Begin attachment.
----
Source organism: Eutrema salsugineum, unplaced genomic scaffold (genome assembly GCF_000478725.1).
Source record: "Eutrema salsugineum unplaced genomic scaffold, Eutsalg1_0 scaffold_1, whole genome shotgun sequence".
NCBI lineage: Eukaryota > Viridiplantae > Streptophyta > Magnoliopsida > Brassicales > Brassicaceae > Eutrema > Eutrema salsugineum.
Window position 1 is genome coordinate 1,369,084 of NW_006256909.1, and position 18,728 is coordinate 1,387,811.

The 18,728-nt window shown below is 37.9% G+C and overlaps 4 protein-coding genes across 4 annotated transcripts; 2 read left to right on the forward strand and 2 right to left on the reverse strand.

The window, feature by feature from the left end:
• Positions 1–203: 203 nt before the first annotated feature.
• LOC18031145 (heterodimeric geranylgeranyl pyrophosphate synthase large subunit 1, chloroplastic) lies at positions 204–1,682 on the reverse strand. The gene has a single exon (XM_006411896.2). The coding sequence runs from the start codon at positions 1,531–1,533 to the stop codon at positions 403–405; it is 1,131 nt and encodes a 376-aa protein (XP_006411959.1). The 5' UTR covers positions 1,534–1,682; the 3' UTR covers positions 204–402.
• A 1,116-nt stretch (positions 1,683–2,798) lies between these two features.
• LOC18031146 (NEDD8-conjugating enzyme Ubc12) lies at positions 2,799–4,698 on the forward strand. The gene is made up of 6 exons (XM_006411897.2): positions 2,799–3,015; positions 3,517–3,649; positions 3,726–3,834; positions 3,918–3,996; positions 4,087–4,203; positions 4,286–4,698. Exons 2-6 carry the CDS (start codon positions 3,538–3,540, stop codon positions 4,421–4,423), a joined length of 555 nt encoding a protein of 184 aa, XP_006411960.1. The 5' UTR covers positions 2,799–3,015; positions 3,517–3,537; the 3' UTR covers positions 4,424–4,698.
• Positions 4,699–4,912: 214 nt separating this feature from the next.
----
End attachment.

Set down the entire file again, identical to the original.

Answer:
Source organism: Eutrema salsugineum, unplaced genomic scaffold (genome assembly GCF_000478725.1).
Source record: "Eutrema salsugineum unplaced genomic scaffold, Eutsalg1_0 scaffold_1, whole genome shotgun sequence".
NCBI lineage: Eukaryota > Viridiplantae > Streptophyta > Magnoliopsida > Brassicales > Brassicaceae > Eutrema > Eutrema salsugineum.
Window position 1 is genome coordinate 1,369,084 of NW_006256909.1, and position 18,728 is coordinate 1,387,811.

The 18,728-nt window shown below is 37.9% G+C and overlaps 4 protein-coding genes across 4 annotated transcripts; 2 read left to right on the forward strand and 2 right to left on the reverse strand.

The window, feature by feature from the left end:
• Positions 1–203: 203 nt before the first annotated feature.
• LOC18031145 (heterodimeric geranylgeranyl pyrophosphate synthase large subunit 1, chloroplastic) lies at positions 204–1,682 on the reverse strand. The gene has a single exon (XM_006411896.2). The coding sequence runs from the start codon at positions 1,531–1,533 to the stop codon at positions 403–405; it is 1,131 nt and encodes a 376-aa protein (XP_006411959.1). The 5' UTR covers positions 1,534–1,682; the 3' UTR covers positions 204–402.
• A 1,116-nt stretch (positions 1,683–2,798) lies between these two features.
• LOC18031146 (NEDD8-conjugating enzyme Ubc12) lies at positions 2,799–4,698 on the forward strand. The gene is made up of 6 exons (XM_006411897.2): positions 2,799–3,015; positions 3,517–3,649; positions 3,726–3,834; positions 3,918–3,996; positions 4,087–4,203; positions 4,286–4,698. Exons 2-6 carry the CDS (start codon positions 3,538–3,540, stop codon positions 4,421–4,423), a joined length of 555 nt encoding a protein of 184 aa, XP_006411960.1. The 5' UTR covers positions 2,799–3,015; positions 3,517–3,537; the 3' UTR covers positions 4,424–4,698.
• Positions 4,699–4,912: 214 nt separating this feature from the next.